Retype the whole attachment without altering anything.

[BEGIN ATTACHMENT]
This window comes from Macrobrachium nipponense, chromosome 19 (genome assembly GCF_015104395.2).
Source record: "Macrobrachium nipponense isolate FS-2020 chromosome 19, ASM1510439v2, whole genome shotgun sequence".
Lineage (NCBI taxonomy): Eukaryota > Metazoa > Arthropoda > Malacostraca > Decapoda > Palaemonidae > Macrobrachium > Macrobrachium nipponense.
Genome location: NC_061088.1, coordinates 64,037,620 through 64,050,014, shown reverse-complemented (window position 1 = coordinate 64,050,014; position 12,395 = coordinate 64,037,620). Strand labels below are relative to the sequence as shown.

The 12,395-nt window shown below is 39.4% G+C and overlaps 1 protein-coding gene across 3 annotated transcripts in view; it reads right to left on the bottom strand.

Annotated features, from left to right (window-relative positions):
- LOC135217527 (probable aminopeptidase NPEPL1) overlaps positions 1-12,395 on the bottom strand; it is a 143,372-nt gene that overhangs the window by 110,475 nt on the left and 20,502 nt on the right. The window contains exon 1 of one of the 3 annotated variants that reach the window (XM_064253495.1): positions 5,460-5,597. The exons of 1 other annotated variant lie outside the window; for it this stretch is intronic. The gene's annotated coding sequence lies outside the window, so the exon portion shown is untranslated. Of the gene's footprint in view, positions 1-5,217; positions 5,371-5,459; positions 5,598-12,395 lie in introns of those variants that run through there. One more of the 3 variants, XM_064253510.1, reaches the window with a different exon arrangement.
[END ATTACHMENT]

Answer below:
This window comes from Macrobrachium nipponense, chromosome 19 (genome assembly GCF_015104395.2).
Source record: "Macrobrachium nipponense isolate FS-2020 chromosome 19, ASM1510439v2, whole genome shotgun sequence".
Lineage (NCBI taxonomy): Eukaryota > Metazoa > Arthropoda > Malacostraca > Decapoda > Palaemonidae > Macrobrachium > Macrobrachium nipponense.
Genome location: NC_061088.1, coordinates 64,037,620 through 64,050,014, shown reverse-complemented (window position 1 = coordinate 64,050,014; position 12,395 = coordinate 64,037,620). Strand labels below are relative to the sequence as shown.

The 12,395-nt window shown below is 39.4% G+C and overlaps 1 protein-coding gene across 3 annotated transcripts in view; it reads right to left on the bottom strand.

Annotated features, from left to right (window-relative positions):
- LOC135217527 (probable aminopeptidase NPEPL1) overlaps positions 1-12,395 on the bottom strand; it is a 143,372-nt gene that overhangs the window by 110,475 nt on the left and 20,502 nt on the right. The window contains exon 1 of one of the 3 annotated variants that reach the window (XM_064253495.1): positions 5,460-5,597. The exons of 1 other annotated variant lie outside the window; for it this stretch is intronic. The gene's annotated coding sequence lies outside the window, so the exon portion shown is untranslated. Of the gene's footprint in view, positions 1-5,217; positions 5,371-5,459; positions 5,598-12,395 lie in introns of those variants that run through there. One more of the 3 variants, XM_064253510.1, reaches the window with a different exon arrangement.